Listening to my Whovian Fears

“Fear is like a companion. A constant companion always there” – Clara Oswald


I’m listening. Is anything there? Silence. I’ll just nab Harry Sullivan’s stethoscope and listen to my Whovian heartbeat. Are my fan fears making my single ticker go boom, boom, boom – as noisily as Ace’s nitro nine? Let’s try again.

I hear something. Yes, it’s my first fear. 4.8 million in the overnights? A bit too close to the Seventh Doctor’s shockingly low ratings at the end of the Eighties? Perhaps, but it’s not quite so simple. Nowadays we’ve got the iPlayer, repeats, catchups, final ratings, perhaps not unlimited rice pudding, but a huge international audience to reassure us. 

But, hang on – the audience appreciation figure was only 82. Perhaps the average viewer is taking a little too long to warm to the all-new Capaldoctor? Is his new persona still too grey and grumpy? Although he does seem to be mellowing a little and indeed displays the occasional moment of wit and charm (putting Rupert to sleep with his finger or awkwardly refusing Clara’s hugs) I’d like to see this Doctor smile more – a Twelfth with more twinkle, please.

On occasions, the Doctor’s unintentional rudeness reminds me of Strax. Did Twelve, perhaps, pick up some character traits from our gruff Sontaran? After all, Eleven did spend quite a lot of time with ‘the potato one’. 

Is ‘Listen’ actually a good episode? Well, the general consensus seems to be that it is a classic. I can only agree. The more I watch ‘Listen’, the more I realise how skillfully structured and crafted it was. 

The Great Moff should do more of these “non-event”, low budget episodes and force himself to rely on his own skills and expertise as a scribe. After all, look at ‘Blink’ – that didn’t go down too badly, did it?

‘Listen’ pulled the rug from under the fans – for the first time in it’s long fifty years, the show has introduced us to the Doctor as a child. How could an episode boasting such an exciting concept ever fail? The idea was mind-blowing. ‘Barnstorming’ even!

My next fear – the dreaded “Capaldiction”. I love the fact that Capaldi has been allowed to use his own accent and be himself. The actor has been granted the necessary time to ‘let the Doctor come to him’. But this Doctor speaks so quickly that at times you do lose a line or two – quite frustrating, if you miss an important plot point or a joke. 

In my last post I wrote that I couldn’t watch last Saturday’s episode live, as I was attending a birthday party. This time my fear was that I would not be able to tootle off and watch Who. Let’s coin a phrase. ‘To whootle off’ – ‘to leave one’s present company in order to watch an episode of Doctor Who’. We’ve all been there. 

I was lucky. Whilst the others chatted and mingled, I ‘whootled off’ discreetly into the other building. Let me explain. The main party itself was held a farmhouse, but the accommodation and, more importantly, the TV were not. They were in another farm building. So all alone and in the darkest of rooms, I watched the episode. And it scared me. In fact I was so spooked that just as the final credits were rolling, some partygoers, all of a sudden, knocked on the door and I jumped up from the sofa in fright.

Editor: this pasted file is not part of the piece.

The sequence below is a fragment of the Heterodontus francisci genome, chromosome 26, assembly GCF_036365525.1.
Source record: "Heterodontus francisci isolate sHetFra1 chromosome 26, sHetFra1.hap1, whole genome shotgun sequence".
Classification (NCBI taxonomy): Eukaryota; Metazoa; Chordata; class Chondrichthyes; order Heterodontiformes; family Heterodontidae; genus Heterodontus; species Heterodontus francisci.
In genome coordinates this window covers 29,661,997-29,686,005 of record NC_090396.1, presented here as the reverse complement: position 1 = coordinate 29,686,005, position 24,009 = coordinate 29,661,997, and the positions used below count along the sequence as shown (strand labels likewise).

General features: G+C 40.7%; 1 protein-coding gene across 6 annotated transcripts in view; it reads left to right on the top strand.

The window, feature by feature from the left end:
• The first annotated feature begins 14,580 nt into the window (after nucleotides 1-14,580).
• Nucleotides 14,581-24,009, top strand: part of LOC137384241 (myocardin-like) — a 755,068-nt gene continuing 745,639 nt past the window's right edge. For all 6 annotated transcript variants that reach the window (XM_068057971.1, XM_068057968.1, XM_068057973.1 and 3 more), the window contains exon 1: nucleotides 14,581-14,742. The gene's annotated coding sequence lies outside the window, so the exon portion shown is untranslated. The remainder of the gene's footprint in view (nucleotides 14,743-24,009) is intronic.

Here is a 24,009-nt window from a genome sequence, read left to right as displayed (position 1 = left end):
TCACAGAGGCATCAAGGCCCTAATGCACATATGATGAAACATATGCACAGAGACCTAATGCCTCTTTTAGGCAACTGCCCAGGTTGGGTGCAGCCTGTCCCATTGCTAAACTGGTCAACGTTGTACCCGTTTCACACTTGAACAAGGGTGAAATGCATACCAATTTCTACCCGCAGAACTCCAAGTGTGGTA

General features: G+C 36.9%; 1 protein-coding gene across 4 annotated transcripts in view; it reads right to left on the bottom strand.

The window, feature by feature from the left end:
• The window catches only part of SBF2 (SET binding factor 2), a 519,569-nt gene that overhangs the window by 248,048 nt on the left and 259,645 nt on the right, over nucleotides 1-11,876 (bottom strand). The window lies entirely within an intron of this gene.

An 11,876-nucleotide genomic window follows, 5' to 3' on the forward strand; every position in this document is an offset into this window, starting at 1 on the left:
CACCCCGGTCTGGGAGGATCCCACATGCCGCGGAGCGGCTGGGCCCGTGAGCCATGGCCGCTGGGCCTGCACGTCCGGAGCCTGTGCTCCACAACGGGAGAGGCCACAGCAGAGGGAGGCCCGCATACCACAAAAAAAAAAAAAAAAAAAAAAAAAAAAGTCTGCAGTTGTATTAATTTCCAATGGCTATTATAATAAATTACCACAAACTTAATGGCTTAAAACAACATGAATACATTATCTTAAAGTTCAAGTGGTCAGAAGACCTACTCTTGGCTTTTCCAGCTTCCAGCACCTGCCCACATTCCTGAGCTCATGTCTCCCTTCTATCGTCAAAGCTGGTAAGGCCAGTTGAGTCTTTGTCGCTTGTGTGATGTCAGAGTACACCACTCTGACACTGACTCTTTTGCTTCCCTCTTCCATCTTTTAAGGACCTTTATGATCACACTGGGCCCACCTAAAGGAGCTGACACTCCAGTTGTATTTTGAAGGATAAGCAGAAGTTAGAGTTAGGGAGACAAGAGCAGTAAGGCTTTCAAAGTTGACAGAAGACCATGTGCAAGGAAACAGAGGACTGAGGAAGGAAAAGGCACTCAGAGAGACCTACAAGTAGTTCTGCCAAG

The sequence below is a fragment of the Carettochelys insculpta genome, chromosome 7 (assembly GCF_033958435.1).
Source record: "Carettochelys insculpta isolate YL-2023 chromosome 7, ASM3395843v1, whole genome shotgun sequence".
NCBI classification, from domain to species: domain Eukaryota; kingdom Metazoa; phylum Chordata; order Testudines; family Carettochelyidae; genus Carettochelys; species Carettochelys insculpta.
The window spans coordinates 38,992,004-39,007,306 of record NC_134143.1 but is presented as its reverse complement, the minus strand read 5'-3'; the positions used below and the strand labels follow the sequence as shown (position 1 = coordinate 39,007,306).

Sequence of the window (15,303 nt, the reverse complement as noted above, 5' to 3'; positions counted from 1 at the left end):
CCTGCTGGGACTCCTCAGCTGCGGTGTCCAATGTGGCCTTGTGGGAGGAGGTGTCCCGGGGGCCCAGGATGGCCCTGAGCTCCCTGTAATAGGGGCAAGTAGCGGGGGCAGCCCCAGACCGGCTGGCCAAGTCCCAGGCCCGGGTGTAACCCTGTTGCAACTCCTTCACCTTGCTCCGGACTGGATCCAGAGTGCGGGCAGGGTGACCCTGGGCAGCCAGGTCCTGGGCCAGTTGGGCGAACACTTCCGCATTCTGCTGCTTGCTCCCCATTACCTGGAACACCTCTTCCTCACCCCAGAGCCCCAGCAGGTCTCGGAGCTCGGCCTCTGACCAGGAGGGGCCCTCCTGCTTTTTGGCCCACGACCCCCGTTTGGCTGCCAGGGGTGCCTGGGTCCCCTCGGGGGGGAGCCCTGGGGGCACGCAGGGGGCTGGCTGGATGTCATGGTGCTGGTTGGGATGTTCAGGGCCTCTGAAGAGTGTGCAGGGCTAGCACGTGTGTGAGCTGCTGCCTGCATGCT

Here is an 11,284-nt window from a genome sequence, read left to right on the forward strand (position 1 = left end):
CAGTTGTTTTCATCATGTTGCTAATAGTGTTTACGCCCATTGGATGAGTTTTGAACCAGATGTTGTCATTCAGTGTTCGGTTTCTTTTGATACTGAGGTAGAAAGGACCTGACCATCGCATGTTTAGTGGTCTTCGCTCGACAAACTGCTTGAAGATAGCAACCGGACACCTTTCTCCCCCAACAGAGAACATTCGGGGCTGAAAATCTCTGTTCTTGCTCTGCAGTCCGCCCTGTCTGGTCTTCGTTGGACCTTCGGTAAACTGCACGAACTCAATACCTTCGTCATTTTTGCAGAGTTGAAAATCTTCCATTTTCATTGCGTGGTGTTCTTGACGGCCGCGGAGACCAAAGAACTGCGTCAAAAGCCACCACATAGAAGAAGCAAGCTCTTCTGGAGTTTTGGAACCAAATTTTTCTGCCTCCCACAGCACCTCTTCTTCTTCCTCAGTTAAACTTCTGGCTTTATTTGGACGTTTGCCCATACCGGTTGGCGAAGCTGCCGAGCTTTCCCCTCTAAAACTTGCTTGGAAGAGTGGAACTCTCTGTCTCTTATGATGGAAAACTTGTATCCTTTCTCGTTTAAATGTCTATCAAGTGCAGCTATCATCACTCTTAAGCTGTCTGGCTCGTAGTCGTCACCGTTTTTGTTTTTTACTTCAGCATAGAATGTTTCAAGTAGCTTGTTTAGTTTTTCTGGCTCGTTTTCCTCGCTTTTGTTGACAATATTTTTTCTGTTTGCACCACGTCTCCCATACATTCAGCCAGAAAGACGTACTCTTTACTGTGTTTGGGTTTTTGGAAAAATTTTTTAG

But that dark TV room was not quite as it first seemed. It slowly dawned on me. I was in a converted farm building. Yes, in its original incarnation, it had been something quite different. It had been… coincidence of coincidences… yes, you’ve guessed it… a barn! I smiled at my realisation. In this regenerated modern building, however, there wasn’t the slightest sign of livestock, stored crops or even a diminutive Doctor in distress. Or should we call him something else now? Is Moffat hinting at the Doctor’s real name? Barney!

I returned to the main farmhouse and joined the throng. I did a little bit more ‘listening’, but this time it wasn’t so much ‘diddly dum, diddly dum’ but more ‘Duran Duran, Duran Duran’. And so, as Simon Le Bon sang ‘A View to a Kill’ and we ‘danced into the fire’, I remembered the pop video filmed on the Eiffel Tower. Then, inevitably, I thought of Tom and Lalla in Paris, the ‘City of Death’. 

I looked around the room. It was bursting with revellers. In the corner I spotted an old grandfather clock and, of course, I was reminded of the Master’s Tardis. 

A friend and I were chatting on the sofa about where his parents had been on holiday. Penrith? Hadn’t Paul McGann’s “Withnail and I” been set there? 

So, in conclusion, maybe Clara was wrong. If we listen to our own inner feelings, we discover that our constant companion is not fear…

It is the Doctor. 



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